A savage place ! as holy and enchanted
As e’er beneath a waning moon was haunted
By woman wailing for her demon-lover !
And from this chasm, with ceaseless turmoil seething,
As if this earth in fast thick pants were breathing,
A mighty fountain momently was forced :
Amid whose swift half-intermitted burst
Huge fragments vaulted like rebounding hail,
Or chaffy grain beneath the thresher’s flail :
And ‘mid these dancing rocks at once and ever
It flung up momently the sacred river.
Five miles meandering with a mazy motion
Through wood and dale the sacred river ran,
Then reached the caverns measureless to man,
And sank in tumult to a lifeless ocean :
And ‘mid this tumult Kubla heard from far
Ancestral voices prophesying war !
The shadow of the dome of pleasure
Floated midway on the waves ;
Where was heard the mingled measure
From the fountain and the caves.
It was a miracle of rare device,
A sunny pleasure-dome with caves of ice !
A damsel with a dulcimer
In a vision once I saw :
It was an Abyssinian maid,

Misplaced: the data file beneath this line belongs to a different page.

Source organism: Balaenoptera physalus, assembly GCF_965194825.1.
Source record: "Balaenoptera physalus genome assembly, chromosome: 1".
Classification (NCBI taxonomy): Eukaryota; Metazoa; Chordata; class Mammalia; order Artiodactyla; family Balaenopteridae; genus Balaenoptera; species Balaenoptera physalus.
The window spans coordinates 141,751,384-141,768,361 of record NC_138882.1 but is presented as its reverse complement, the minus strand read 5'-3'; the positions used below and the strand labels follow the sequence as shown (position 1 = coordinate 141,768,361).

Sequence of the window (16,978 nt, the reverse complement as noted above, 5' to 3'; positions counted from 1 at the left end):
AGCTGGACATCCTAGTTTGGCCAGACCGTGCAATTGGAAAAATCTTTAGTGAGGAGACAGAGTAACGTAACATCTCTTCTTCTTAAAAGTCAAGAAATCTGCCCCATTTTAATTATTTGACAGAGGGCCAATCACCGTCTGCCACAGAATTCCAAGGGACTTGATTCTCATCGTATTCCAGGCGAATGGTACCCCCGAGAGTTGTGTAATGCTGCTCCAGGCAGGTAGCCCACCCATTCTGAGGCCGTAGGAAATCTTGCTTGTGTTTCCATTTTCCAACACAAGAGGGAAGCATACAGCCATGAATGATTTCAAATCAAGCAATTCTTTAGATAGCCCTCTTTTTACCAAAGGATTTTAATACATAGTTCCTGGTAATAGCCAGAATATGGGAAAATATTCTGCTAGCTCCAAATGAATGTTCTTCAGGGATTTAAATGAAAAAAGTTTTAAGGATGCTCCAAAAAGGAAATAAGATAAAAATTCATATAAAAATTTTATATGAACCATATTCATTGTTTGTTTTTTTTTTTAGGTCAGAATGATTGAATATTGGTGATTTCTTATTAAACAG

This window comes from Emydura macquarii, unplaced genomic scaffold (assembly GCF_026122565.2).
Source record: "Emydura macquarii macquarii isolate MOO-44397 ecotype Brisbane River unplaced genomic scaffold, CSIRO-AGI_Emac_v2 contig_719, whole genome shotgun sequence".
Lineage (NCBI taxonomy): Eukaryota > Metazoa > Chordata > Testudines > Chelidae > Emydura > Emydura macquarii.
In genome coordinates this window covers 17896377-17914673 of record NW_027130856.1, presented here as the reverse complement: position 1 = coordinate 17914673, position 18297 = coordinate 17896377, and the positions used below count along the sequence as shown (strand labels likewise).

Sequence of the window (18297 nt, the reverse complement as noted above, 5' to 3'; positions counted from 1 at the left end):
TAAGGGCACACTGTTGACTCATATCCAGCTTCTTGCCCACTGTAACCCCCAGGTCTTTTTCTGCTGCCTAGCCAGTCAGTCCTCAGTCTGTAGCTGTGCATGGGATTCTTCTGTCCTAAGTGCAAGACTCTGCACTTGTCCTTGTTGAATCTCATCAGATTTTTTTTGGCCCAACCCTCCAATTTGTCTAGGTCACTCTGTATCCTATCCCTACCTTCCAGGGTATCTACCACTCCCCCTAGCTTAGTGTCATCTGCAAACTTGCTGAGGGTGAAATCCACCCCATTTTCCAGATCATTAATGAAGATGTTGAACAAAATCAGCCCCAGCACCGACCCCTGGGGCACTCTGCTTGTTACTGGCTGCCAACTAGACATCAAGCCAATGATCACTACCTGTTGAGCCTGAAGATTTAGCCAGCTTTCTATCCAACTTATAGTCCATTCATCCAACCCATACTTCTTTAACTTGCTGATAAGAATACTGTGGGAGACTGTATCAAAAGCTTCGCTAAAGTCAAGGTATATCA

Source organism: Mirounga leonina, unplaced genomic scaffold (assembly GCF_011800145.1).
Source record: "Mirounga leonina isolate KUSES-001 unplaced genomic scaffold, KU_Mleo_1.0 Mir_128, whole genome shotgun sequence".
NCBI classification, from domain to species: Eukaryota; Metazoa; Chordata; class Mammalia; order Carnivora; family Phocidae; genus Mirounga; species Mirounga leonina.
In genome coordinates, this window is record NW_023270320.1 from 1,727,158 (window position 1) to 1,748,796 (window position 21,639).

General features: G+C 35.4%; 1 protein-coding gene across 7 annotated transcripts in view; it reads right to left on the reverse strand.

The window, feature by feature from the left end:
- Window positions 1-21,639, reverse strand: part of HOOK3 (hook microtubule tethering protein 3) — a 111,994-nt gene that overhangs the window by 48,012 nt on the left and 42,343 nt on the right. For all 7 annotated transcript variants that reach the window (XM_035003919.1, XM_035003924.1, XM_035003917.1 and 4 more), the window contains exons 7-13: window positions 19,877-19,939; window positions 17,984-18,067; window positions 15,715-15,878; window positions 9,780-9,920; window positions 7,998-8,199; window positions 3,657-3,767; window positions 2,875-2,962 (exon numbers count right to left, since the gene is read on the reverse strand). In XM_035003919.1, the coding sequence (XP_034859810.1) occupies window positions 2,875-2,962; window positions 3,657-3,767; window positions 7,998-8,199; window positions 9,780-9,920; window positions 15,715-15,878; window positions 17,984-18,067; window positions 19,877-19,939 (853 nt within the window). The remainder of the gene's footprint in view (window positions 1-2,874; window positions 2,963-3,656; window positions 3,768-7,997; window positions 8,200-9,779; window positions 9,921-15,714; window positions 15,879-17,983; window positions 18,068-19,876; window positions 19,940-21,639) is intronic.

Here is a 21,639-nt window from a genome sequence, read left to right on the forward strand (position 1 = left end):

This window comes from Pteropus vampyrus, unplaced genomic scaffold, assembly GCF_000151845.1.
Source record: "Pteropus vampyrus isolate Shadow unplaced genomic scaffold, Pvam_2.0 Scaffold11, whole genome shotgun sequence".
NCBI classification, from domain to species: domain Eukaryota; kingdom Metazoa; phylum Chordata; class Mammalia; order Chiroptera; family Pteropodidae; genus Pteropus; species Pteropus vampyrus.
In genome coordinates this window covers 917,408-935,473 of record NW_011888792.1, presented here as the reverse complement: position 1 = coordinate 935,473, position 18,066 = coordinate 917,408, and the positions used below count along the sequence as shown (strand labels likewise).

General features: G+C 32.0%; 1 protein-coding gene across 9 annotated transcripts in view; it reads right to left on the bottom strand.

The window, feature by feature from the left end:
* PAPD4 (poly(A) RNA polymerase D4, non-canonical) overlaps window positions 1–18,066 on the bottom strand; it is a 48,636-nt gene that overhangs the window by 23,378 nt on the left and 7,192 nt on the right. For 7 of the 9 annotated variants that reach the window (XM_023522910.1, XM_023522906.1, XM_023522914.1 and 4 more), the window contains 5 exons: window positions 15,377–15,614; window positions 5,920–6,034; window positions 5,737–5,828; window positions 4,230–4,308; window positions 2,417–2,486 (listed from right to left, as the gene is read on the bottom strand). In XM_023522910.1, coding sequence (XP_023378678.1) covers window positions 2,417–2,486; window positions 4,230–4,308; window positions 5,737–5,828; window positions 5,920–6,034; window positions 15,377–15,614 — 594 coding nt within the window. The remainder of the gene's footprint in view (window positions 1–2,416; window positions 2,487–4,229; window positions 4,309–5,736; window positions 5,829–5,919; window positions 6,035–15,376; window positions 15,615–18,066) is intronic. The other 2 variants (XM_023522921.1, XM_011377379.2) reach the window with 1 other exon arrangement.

And on her dulcimer she played,
Singing of Mount Abora.
Could I revive within me
Her symphony and song,
To such a deep delight ‘twould win me,
That with music loud and long,
I would build that dome in air,
That sunny dome ! those caves of ice !
And all who heard should see them there,
And all should cry, Beware ! Beware !
His flashing eyes, his floating hair !
Weave a circle round him thrice,
And close your eyes with holy dread,
For he on honey-dew hath fed,
And drunk the milk of Paradise.
– Samuel Taylor Coleridge
A Hemisphere In A Tress
Let me breathe, long, long, of the odor of your hair,
let me plunge my whole face in its depth, as a thirsty
man in the waters of a spring, let me flutter it with my
hand as a perfumed kerchief, to shake off memories into
If you could know all that I see! all that I feel! all
that I understand in your hair! My soul journeys on
perfumes as the souls of other men on music.
Your hair meshes a full dream, crowded with sails and
masts; it holds great seas on which monsoons bear me
toward charming climes, where the skies are bluer and
deeper, where the atmosphere is perfumed with fruits,
with leaves, and with the human skin.
In the ocean of your hair I behold a port humming
with melancholy chants, with strong men of all nations